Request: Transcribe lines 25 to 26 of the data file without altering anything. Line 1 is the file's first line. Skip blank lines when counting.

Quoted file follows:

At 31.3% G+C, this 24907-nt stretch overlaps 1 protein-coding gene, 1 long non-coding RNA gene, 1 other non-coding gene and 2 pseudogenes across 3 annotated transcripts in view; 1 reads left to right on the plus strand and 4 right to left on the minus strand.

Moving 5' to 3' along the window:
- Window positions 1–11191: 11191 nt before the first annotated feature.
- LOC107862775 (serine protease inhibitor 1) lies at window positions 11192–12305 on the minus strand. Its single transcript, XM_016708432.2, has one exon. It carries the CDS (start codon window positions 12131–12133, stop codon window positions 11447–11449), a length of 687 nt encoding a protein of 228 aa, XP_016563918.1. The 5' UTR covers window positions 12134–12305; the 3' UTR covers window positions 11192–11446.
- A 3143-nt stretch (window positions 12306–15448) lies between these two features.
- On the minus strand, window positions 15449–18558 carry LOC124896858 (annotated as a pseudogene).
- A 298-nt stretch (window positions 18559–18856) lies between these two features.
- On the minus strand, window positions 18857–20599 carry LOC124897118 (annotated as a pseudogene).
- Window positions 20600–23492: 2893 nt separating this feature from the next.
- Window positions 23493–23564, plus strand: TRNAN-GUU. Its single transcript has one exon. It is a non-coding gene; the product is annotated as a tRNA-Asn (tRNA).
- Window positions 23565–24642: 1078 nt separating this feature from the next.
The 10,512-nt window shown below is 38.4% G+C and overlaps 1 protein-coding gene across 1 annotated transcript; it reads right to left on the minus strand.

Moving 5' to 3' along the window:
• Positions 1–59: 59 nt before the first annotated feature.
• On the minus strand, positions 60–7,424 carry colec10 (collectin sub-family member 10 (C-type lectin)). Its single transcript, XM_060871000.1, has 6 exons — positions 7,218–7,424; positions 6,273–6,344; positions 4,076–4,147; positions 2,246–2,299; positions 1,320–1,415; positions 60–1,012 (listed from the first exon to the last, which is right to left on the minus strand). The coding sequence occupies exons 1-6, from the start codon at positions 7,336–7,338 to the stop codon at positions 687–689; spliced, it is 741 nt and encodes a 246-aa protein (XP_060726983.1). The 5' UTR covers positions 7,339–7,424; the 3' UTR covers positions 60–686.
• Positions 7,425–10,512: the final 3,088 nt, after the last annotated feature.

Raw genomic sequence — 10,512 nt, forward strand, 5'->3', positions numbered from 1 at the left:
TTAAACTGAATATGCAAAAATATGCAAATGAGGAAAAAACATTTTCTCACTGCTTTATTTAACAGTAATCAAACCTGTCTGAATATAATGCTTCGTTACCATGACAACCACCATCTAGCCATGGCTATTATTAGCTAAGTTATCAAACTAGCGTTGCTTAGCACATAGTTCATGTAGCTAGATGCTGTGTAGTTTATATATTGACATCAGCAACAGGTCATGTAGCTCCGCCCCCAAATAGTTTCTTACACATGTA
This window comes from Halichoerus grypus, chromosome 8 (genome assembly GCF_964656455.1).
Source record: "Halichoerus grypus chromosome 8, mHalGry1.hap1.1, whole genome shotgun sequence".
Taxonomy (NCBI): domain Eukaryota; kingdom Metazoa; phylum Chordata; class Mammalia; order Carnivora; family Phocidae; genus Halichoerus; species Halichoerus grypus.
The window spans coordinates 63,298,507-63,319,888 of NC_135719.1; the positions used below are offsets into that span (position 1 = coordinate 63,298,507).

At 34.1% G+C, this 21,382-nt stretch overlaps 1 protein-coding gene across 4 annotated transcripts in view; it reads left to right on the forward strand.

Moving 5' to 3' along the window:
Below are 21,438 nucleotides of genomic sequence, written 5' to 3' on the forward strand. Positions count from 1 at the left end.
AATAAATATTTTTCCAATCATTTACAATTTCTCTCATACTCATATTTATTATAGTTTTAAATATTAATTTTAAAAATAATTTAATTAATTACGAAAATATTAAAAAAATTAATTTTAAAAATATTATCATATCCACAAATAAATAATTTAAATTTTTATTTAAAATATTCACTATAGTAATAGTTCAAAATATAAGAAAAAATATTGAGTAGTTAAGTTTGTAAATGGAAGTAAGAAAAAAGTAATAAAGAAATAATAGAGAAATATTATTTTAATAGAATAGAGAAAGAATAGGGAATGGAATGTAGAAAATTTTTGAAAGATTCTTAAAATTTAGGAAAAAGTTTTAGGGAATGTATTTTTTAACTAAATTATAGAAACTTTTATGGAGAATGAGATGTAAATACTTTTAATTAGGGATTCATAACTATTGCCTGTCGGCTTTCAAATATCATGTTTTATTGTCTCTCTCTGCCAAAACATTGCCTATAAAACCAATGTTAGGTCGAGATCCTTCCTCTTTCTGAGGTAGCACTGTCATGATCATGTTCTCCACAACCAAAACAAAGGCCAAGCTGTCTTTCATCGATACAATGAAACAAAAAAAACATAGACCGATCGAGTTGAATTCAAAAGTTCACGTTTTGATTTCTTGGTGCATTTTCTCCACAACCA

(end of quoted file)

Below are 21,438 nucleotides of genomic sequence, written 5' to 3' on the forward strand. Positions count from 1 at the left end.
AATAAATATTTTTCCAATCATTTACAATTTCTCTCATACTCATATTTATTATAGTTTTAAATATTAATTTTAAAAATAATTTAATTAATTACGAAAATATTAAAAAAATTAATTTTAAAAATATTATCATATCCACAAATAAATAATTTAAATTTTTATTTAAAATATTCACTATAGTAATAGTTCAAAATATAAGAAAAAATATTGAGTAGTTAAGTTTGTAAATGGAAGTAAGAAAAAAGTAATAAAGAAATAATAGAGAAATATTATTTTAATAGAATAGAGAAAGAATAGGGAATGGAATGTAGAAAATTTTTGAAAGATTCTTAAAATTTAGGAAAAAGTTTTAGGGAATGTATTTTTTAACTAAATTATAGAAACTTTTATGGAGAATGAGATGTAAATACTTTTAATTAGGGATTCATAACTATTGCCTGTCGGCTTTCAAATATCATGTTTTATTGTCTCTCTCTGCCAAAACATTGCCTATAAAACCAATGTTAGGTCGAGATCCTTCCTCTTTCTGAGGTAGCACTGTCATGATCATGTTCTCCACAACCAAAACAAAGGCCAAGCTGTCTTTCATCGATACAATGAAACAAAAAAAACATAGACCGATCGAGTTGAATTCAAAAGTTCACGTTTTGATTTCTTGGTGCATTTTCTCCACAACCA